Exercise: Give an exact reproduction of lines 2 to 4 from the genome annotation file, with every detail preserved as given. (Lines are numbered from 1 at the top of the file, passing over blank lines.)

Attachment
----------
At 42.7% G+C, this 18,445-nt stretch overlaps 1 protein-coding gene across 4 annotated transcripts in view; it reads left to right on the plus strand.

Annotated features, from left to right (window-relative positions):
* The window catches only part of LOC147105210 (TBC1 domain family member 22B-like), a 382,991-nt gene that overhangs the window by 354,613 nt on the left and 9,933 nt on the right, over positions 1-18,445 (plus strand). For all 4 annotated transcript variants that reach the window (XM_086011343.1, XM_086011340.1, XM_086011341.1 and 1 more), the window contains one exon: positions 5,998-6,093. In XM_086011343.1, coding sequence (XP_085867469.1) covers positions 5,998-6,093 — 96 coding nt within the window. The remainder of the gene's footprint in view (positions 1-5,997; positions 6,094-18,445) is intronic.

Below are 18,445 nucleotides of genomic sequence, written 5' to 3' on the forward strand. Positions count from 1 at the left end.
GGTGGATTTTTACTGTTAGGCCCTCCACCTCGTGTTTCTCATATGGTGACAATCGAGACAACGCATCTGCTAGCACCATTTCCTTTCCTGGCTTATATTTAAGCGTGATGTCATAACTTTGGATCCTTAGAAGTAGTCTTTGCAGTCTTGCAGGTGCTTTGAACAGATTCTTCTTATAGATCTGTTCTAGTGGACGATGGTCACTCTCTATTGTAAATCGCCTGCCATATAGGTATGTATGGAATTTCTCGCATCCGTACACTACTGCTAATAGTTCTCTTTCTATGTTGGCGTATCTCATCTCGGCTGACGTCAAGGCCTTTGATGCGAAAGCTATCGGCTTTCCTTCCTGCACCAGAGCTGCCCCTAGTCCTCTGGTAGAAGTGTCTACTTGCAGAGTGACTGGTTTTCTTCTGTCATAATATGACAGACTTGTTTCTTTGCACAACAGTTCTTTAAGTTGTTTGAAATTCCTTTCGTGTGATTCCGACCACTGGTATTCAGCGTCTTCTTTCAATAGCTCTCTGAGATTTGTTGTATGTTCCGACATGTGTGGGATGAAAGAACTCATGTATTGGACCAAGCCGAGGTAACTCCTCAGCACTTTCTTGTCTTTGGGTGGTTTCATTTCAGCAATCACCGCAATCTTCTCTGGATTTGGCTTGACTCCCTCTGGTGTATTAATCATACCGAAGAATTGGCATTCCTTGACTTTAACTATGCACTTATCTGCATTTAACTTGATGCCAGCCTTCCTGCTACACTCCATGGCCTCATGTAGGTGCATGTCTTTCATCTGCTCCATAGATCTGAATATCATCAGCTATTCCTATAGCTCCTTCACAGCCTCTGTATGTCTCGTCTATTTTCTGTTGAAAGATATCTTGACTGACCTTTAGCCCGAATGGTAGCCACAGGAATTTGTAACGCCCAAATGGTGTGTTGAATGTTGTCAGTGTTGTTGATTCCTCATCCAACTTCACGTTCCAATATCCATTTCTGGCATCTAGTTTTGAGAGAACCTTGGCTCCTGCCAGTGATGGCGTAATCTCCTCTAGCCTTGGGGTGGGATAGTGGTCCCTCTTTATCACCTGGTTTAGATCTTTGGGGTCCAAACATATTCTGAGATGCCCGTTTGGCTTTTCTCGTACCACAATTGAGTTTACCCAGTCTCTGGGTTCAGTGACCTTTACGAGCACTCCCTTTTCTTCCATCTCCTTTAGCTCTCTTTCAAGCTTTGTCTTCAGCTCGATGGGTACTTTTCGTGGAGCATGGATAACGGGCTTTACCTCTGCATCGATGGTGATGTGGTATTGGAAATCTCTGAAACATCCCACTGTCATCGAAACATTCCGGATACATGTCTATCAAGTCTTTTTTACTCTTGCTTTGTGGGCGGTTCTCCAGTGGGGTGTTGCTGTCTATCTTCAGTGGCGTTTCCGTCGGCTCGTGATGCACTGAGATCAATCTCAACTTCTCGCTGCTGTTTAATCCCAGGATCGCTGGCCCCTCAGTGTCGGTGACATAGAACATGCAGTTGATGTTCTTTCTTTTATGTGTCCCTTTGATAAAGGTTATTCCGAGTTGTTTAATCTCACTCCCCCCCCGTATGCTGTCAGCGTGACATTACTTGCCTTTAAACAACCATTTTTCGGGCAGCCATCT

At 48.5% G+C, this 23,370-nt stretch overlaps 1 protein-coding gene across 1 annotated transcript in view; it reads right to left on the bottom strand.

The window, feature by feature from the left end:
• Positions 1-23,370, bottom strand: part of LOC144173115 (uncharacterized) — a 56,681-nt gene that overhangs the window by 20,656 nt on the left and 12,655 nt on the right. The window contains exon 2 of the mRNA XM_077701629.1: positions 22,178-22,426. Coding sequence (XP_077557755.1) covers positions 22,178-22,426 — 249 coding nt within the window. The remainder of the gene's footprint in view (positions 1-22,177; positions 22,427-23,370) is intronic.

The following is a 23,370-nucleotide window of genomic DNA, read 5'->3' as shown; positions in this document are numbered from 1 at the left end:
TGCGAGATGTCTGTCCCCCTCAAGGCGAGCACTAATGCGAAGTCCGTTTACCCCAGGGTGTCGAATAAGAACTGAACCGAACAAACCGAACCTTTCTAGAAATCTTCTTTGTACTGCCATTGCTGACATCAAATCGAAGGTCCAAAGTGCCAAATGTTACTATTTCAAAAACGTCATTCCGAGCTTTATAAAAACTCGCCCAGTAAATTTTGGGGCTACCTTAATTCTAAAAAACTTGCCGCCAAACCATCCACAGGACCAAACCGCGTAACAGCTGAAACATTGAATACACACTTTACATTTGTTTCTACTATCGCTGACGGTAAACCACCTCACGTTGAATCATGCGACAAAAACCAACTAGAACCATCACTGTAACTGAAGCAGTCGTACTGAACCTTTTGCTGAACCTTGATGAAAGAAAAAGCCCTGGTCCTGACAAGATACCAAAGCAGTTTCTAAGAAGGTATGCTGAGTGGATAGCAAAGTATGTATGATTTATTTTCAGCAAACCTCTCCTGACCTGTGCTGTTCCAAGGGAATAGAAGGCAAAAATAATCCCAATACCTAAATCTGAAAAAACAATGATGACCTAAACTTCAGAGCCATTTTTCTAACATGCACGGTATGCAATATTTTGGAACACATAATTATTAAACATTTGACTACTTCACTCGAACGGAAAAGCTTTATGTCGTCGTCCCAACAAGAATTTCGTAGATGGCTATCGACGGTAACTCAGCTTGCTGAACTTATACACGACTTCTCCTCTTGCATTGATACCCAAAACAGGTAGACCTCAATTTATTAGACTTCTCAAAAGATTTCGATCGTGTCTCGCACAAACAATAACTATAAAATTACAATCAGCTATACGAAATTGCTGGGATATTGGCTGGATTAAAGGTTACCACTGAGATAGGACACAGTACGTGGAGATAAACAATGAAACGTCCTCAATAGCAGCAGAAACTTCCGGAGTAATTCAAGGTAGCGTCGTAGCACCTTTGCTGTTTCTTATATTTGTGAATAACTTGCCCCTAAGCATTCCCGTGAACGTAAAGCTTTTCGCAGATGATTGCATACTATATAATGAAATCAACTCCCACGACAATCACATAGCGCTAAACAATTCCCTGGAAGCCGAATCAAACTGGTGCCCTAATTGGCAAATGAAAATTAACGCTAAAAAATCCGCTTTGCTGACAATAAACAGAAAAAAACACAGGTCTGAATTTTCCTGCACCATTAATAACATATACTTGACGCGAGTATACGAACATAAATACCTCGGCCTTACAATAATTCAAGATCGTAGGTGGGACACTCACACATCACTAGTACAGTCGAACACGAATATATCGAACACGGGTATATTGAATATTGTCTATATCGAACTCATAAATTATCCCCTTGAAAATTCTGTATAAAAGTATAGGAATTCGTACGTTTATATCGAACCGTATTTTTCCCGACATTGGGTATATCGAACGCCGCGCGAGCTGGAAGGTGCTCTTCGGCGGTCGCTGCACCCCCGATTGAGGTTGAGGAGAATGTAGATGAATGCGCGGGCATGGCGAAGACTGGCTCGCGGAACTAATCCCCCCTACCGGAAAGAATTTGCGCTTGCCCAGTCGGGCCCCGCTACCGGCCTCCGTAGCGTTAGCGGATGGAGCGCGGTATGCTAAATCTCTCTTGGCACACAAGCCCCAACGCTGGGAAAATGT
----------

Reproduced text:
Annotated features, from left to right (window-relative positions):
* The window catches only part of LOC147105210 (TBC1 domain family member 22B-like), a 382,991-nt gene that overhangs the window by 354,613 nt on the left and 9,933 nt on the right, over positions 1-18,445 (plus strand). For all 4 annotated transcript variants that reach the window (XM_086011343.1, XM_086011340.1, XM_086011341.1 and 1 more), the window contains one exon: positions 5,998-6,093. In XM_086011343.1, coding sequence (XP_085867469.1) covers positions 5,998-6,093 — 96 coding nt within the window. The remainder of the gene's footprint in view (positions 1-5,997; positions 6,094-18,445) is intronic.

Below are 18,445 nucleotides of genomic sequence, written 5' to 3' on the forward strand. Positions count from 1 at the left end.